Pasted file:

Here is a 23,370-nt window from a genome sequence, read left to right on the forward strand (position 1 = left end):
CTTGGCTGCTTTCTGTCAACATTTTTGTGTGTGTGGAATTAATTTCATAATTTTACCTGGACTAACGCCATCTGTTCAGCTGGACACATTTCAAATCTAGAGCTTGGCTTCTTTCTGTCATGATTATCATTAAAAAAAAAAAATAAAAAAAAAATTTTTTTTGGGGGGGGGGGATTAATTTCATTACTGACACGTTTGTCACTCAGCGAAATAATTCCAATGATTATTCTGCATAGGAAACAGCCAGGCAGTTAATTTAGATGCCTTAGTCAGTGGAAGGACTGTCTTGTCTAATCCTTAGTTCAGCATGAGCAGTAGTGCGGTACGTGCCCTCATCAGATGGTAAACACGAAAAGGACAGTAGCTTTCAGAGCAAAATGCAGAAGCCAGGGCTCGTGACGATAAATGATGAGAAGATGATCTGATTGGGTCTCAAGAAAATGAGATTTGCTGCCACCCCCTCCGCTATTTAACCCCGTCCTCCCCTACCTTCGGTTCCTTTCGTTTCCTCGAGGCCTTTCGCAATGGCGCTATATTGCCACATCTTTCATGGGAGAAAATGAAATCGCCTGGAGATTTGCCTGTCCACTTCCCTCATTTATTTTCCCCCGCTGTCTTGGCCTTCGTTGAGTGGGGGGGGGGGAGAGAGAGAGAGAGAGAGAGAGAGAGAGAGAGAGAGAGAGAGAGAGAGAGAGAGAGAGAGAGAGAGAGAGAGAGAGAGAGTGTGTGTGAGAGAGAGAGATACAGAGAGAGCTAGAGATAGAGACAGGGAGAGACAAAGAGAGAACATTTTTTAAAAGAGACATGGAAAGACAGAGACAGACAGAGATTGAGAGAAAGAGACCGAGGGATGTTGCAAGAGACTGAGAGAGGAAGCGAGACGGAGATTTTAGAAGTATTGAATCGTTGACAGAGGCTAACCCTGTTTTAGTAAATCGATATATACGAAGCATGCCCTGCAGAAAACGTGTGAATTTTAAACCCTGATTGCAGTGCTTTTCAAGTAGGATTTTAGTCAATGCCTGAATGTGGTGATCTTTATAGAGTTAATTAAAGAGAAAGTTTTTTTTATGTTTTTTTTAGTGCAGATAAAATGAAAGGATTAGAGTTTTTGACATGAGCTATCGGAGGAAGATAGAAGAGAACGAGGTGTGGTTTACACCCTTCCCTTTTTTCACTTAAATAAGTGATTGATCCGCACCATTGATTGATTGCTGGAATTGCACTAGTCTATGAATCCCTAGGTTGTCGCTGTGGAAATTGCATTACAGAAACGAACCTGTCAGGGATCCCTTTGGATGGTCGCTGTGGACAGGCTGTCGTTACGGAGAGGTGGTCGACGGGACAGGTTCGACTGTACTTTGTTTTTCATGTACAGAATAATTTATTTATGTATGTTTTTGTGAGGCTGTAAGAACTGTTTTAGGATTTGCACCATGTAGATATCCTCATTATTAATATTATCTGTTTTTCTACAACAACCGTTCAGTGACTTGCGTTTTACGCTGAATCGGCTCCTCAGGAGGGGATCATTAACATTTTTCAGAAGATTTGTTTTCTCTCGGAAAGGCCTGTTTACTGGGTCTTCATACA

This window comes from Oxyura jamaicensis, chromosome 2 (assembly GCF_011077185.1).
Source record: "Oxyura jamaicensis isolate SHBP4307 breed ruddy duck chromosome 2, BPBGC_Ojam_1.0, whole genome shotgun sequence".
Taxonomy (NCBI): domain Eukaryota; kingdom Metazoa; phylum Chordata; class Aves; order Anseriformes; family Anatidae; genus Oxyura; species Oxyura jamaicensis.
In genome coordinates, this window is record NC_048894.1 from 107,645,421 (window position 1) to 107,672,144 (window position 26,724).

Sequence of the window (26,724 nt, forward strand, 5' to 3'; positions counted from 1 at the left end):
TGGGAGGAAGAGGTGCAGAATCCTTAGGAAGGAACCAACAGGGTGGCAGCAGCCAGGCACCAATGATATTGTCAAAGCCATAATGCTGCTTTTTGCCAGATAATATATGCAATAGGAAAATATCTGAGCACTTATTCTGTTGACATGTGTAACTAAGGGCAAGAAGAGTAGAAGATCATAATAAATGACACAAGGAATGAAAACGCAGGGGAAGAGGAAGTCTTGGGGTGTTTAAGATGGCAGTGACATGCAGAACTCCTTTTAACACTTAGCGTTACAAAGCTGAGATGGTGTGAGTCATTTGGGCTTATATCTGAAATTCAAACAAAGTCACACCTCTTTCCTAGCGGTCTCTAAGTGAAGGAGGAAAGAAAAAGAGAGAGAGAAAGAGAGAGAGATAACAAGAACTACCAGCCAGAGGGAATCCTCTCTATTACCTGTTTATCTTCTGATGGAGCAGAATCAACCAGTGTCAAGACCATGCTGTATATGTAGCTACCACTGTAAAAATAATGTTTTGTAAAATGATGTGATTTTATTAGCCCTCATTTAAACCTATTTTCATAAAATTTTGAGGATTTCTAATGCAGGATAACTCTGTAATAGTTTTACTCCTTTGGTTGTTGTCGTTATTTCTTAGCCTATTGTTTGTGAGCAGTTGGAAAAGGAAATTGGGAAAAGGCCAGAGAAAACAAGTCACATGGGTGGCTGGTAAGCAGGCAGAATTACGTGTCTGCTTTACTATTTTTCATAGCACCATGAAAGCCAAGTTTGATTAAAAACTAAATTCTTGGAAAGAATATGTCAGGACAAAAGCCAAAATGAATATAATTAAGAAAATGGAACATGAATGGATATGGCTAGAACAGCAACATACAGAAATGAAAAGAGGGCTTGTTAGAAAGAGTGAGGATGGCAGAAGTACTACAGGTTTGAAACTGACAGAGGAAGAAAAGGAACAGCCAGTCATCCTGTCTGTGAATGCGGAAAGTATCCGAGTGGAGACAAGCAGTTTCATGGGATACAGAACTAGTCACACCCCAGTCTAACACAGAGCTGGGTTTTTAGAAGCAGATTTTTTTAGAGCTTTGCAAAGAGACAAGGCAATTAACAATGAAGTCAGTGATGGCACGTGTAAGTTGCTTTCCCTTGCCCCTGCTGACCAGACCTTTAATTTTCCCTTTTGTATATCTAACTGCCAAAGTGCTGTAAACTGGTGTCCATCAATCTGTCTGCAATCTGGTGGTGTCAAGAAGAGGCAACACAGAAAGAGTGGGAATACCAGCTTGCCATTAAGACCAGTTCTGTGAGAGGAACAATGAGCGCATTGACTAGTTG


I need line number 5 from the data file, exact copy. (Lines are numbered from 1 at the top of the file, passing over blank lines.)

Taxonomy (NCBI): domain Eukaryota; kingdom Metazoa; phylum Chordata; class Aves; order Anseriformes; family Anatidae; genus Oxyura; species Oxyura jamaicensis.